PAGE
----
The Angola 3: punished for Black Pantherism?

When people heard about the punitive conditions that the US soldier Bradley Manning was enduring in prison in Virginia there was (rightly) an international outcry.

The same can be said – multiplied by nearly four decades – about Albert Woodfox and Herman Wallace, two US prisoners who’ve together spent nearly 80 years in solitary confinement. Yes, you read that correctly: 39 years each. In solitary confinement (in so-called “Closed Cell Restriction” units).

Nearly all of this colossal period of “lockdown” was at the Louisiana State Penitentiary (aka “Angola”). Along with a third man, Robert King, they were the “Angola 3”, focus of numerous campaigns over the years (partly because of their espousal of Black Panther politics). King was freed in 2001, having himself survived an unbelievable 21 years in solitary.

Unlike Manning, the Angola 3 were found guilty of crimes, including the murder of the Angola prison guard Brent Miller in 1972. However their responsibility for the killing is much-disputed (I’ll come back to this). Meanwhile, this is what their lockdown entails:

* confinement to cells (2m x 3m) for 23 hours a day
* “recreation” in an outdoor cage (1.8m x 4.5m) three times a week (weather permitting)
* four hours per week to take a shower or walk (alone) along a prison corridor
* no work or education
* no interaction with other inmates

What has kept Woodfox and Wallace in solitary all these years? Is it their perpetual dangerousness? Or could it be a toxic mix of racism and an underlying hatred of the Black Panthers? Take these remarks by the Angola prison warden Burl Cain in 2008:

“I would still keep [Albert Woodfox] in CCR [Closed Cell Restriction]. I still know he has a propensity for violence. I still know he is trying to practice Black Pantherism, and I still would not want him walking around my prison because he would organise the young new inmates. I would have me all kinds of problems, more than I could stand, and I would have the blacks chasing after them. I would have chaos and conflict and I believe that. He has to stay in a cell while he’s at Angola.”

An ACLU lawsuit on the men’s case argues that W&W are in lockdown for their political beliefs. As a recent biography of Malcolm X reminds us, the US authorities have long regarded the Black Panthers as beyond the pale. At times the official attitude seems to have been: crush them by any means necessary.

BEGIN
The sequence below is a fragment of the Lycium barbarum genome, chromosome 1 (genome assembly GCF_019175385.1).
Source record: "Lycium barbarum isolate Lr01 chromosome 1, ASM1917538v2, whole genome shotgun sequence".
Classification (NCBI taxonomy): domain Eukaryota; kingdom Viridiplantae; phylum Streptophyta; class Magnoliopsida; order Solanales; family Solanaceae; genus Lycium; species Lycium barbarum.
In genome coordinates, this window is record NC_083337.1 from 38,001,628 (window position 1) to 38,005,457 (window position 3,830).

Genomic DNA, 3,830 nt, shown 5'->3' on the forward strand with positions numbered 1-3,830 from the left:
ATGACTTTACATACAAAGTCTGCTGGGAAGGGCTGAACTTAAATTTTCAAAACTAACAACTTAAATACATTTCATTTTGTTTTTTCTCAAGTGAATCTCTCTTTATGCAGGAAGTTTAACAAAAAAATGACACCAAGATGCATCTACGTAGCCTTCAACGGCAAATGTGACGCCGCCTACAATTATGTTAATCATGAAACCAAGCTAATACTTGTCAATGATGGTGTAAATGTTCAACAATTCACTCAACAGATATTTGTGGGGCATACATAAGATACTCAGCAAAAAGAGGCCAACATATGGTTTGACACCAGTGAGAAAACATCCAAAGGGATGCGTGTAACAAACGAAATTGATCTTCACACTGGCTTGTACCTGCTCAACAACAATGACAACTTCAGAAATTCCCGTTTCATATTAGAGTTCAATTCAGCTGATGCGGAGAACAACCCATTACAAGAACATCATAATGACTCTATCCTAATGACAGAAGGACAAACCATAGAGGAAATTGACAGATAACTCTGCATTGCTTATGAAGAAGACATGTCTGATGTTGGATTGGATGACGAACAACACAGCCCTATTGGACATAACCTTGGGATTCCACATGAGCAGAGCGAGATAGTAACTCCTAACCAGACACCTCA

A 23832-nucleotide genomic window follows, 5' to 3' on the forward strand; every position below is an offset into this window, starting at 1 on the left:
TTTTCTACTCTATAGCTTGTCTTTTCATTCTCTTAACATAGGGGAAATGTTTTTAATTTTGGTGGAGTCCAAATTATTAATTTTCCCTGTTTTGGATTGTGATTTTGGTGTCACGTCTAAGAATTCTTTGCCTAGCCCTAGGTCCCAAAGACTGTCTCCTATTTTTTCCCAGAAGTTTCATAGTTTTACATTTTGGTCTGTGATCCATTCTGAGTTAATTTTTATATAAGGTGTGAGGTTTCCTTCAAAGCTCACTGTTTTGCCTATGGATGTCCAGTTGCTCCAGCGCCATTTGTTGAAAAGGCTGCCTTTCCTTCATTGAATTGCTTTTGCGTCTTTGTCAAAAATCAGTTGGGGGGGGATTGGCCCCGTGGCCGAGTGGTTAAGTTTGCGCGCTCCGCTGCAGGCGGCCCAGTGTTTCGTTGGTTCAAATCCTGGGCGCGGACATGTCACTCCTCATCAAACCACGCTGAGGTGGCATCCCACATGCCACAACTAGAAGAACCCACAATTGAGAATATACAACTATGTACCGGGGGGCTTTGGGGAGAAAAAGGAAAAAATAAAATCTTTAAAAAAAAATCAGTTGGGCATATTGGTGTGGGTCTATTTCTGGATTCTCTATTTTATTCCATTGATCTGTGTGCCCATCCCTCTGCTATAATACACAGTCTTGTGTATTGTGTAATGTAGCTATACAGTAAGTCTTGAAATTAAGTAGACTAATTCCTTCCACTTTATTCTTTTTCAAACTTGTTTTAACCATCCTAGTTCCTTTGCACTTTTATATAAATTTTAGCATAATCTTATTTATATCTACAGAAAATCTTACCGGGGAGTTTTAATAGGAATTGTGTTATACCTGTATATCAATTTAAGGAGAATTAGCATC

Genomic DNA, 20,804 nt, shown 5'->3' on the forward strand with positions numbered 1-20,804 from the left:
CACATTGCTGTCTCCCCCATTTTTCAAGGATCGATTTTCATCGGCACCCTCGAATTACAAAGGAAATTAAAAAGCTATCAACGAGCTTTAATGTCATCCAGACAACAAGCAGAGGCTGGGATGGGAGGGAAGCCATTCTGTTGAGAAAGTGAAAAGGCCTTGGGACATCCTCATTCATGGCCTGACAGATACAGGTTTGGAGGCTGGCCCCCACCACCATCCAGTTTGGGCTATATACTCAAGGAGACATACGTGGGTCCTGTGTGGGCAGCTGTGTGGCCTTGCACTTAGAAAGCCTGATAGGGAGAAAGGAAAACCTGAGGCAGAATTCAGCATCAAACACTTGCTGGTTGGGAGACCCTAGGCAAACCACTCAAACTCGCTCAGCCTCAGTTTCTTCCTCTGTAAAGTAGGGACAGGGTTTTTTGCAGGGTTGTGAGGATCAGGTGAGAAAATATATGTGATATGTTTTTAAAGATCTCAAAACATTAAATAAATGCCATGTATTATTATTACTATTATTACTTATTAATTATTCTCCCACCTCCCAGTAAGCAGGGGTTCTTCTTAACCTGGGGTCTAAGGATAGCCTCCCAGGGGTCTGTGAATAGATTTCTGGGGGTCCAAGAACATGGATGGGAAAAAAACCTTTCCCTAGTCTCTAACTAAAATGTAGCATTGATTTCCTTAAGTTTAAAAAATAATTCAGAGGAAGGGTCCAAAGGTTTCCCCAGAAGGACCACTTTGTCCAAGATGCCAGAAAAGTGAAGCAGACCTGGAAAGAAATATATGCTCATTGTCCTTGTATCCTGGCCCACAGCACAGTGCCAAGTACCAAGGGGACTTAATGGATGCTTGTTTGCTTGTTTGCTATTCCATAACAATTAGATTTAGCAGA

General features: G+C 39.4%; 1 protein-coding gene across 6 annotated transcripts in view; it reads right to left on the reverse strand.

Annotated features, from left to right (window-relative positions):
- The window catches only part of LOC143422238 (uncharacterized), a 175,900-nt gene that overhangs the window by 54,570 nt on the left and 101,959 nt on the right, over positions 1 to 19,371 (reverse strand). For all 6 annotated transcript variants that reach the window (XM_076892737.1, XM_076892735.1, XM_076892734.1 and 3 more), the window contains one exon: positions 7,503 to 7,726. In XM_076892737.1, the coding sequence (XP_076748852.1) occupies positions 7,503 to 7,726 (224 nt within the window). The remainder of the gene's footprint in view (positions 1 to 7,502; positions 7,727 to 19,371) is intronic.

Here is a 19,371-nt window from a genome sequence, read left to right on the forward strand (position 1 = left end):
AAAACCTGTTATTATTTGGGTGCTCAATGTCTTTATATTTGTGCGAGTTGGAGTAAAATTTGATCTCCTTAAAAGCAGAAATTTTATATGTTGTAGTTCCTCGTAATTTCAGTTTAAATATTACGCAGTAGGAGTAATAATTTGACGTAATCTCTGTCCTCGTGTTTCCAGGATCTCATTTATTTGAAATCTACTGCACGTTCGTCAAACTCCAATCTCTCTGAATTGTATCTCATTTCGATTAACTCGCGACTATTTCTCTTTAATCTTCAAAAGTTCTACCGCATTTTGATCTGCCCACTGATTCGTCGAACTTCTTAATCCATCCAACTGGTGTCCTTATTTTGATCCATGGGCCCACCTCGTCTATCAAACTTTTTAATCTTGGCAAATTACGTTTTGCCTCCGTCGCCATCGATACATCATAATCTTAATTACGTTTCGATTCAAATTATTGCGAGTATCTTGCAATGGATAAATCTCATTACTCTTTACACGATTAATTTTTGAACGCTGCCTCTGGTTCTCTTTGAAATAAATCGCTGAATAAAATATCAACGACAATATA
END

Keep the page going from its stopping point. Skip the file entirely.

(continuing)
There are two big issues. One is the shakiness of the original convictions. No physical evidence links the men to the murder (compare the Troy Davis case …), potentially exculpatory DNA evidence has been lost, and testimony from other inmates is dubious (the main eyewitness was apparently bribed by prison officials and the state withheld evidence about the perjured nature of another inmate’s testimony). Meanwhile, a third witness later retracted what he said (again, echoes of Troy Davis).

The second big issue is that they’re still in isolation after a staggering 39 years, despite a good prison record (neither man has committed a serious disciplinary offence for decades). If this isn’t cruel and inhumane, I don’t know what is.

Check out this heartfelt video from Robert King, the former Angola 3 man (there’s also a full-length Samuel L Jackson-narrated doc called In The Land Of The Free, which I’m told is good), read the full Amnesty report  (12 pages) and take action by supporting an online petition to the Louisiana Governor Bobby Jindal.

Are you now or were you ever a Black Panther? If so, it could be eternal lockdown for you …

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Our blogs are written by Amnesty International staff, volunteers and other interested individuals, to encourage debate around human rights issues. They do not necessarily represent the views of Amnesty International.
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